Palaces Of The People


At the turn of the eighteenth century, a story went around Connecticut about a pious old woman who was berating her nephew for being such a rake. And an aging rake, at that. “But we’re not so very different,” he insisted. “Suppose that in traveling, you came to an inn where all the beds were full except two, and in one of those was a man and in the other was a woman. Which would you take? The woman’s, to be sure. Well, madam, so would I—”

Before 1829 Americans on the road stayed at inns, sleeping without privacy in the same room and even in the same bed. One timid foreigner complained that he would lie awake all night worrying about who might slide into bed with him. An Englishman, on the contrary, recalled a late night when five young ladies came into the room and began to undress for bed. “I raised my head,” he said, “and desired to be informed which of them intended me the honor of her company.” But they arranged a bedroll on the floor.

The era of jumbled accommodations closed on October 16, 1829, with the gala opening of the Tremont House in Boston. It was so radically new throughout that the most succinct description came from an English minister who hated it. Everyone else just gushed.


The Tremont House was one of the first buildings ever constructed as a hotel, and it was certainly the first one so carefully planned, with 170 guest rooms, all of them private. Breaking with the custom of receiving overnight guests in a barroom, it met them with a spacious lobby, alongside other public rooms—a massive dining room and even a library—in a classical style. Then there were the gadgets: The Tremont started a hotel tradition by making an attraction out of itself, an exposition of brand-new technology. The public rooms shone with gaslight. The guest rooms had locks on the doors. There were eight indoor toilets. And in the rooms guests could call for either water or a bellboy just by pushing one of two buttons in the “electro-magnetic annunciator.” The electromagnetic annunciator tripped a small disk in the main office, indicating the room and the request.

The Plaza, an improbable château that dominates a neighborhood as does no other New York hotel, opened in 1907

The Reverend George Lewis, however, looked past the clever parts of the Tremont House and recognized the even more cunning sum of its achievement: “You live in a crowd —eat in a crowd, sitting down with fifty, a hundred, sometimes two hundred at table, to which you are summoned by a sonorous Chinese gong. The only place of retirement is your room, to which you have your key.”

The Tremont House calculated an effect and then controlled it, artificially stirring the activity in the public rooms, even while offering a respite above. It was the world’s first hotel in the modern definition: You lived in a crowd, but your room had a key. That suited the nineteenth century so well that a generation of hotels unabashedly copied it and even made sure of the details by adhering to a book called A Description of the Tremont House With Architectural Illustrations.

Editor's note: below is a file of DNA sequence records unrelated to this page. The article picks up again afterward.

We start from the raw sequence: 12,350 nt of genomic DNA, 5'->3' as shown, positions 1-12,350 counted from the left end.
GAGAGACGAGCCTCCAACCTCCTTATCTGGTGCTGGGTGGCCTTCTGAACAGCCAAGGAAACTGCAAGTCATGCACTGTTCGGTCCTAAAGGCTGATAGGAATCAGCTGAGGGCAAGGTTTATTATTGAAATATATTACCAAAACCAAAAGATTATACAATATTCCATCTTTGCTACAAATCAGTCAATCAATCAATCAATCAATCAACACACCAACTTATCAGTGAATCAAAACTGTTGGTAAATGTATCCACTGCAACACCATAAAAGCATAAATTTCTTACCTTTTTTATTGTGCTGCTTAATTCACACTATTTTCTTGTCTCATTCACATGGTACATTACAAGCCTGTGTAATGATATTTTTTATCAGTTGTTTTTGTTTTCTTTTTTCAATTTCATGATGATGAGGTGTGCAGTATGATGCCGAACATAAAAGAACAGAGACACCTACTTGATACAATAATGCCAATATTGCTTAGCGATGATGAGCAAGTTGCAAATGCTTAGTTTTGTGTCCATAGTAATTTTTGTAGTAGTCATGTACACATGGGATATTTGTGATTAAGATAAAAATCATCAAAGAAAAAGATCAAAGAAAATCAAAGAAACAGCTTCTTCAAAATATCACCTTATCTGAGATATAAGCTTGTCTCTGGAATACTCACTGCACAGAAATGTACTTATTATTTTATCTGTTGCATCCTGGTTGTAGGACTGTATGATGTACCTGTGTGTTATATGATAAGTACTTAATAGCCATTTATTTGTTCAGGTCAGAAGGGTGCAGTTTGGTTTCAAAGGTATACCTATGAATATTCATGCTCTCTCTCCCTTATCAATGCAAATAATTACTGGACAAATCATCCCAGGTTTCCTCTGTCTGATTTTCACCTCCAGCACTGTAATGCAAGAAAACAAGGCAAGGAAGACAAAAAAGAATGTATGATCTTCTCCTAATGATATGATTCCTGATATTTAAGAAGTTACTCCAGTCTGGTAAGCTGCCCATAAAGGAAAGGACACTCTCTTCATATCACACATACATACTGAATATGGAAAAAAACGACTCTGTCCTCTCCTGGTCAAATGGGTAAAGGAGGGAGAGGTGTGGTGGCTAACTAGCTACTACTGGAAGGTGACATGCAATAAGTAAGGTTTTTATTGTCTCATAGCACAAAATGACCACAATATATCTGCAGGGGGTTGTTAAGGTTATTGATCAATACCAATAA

The Tremont outlasted most of its imitators, and then outlasted its era; it was demolished in 1895. Of all of the hotels that have been torn down, burned down, or blown up in this country, the Tremont House is the one that I wish had been saved. I’d be there when they turned on the lights at dusk; I’d wait around one sitting room or another for the sonorous Chinese gong, but mostly I’d be in my room, annunciating for water every two minutes or so, electro-magnetically.

Even in 1994 the Tremont House would seem new; ambition that powerful can’t age. It would have a good chance of surviving today because historic hotels matter as they rarely have before. They matter to their cities, which regard them proudly as permanent figureheads, “palaces of the people,” in the phrase coined in the 1830s. They matter to investors because it costs less to restore a luxury hotel than to build a new one, especially with the benefit of tax credits put in place in the early 1980s. Most of all, they matter to travelers, who can find in them just about anything, good or bad, except that blend of the two, standardization.

Little towns, too, could hold a palace of the people, though they might not describe it quite that way. On November 11, 1836, the Cazenovia (New York) Democrat announced: “The Lincklaen House is now finished and open for the reception of company. … The building is spacious, durably constructed and elegantly furnished.” It is still all three of those things.

From the outside the three-story brick building has barely changed at all; just about the most glaring difference is that the signpost that once faced north-south now faces east-west. Recruits collected at the Lincklaen House to leave for the Civil War. The actual outbreak inspired 24 enlistees, but in the summer of 1862, when the President needed 300,000 more soldiers, 101 of them came from Cazenovia, which raised enough money to offer a twenty-five-dollar bonus to each man. They showed up at the Lincklaen House on August 14, went outside, formed a line at the signpost, prayed, said good-bye, and headed south to the ringing of bells.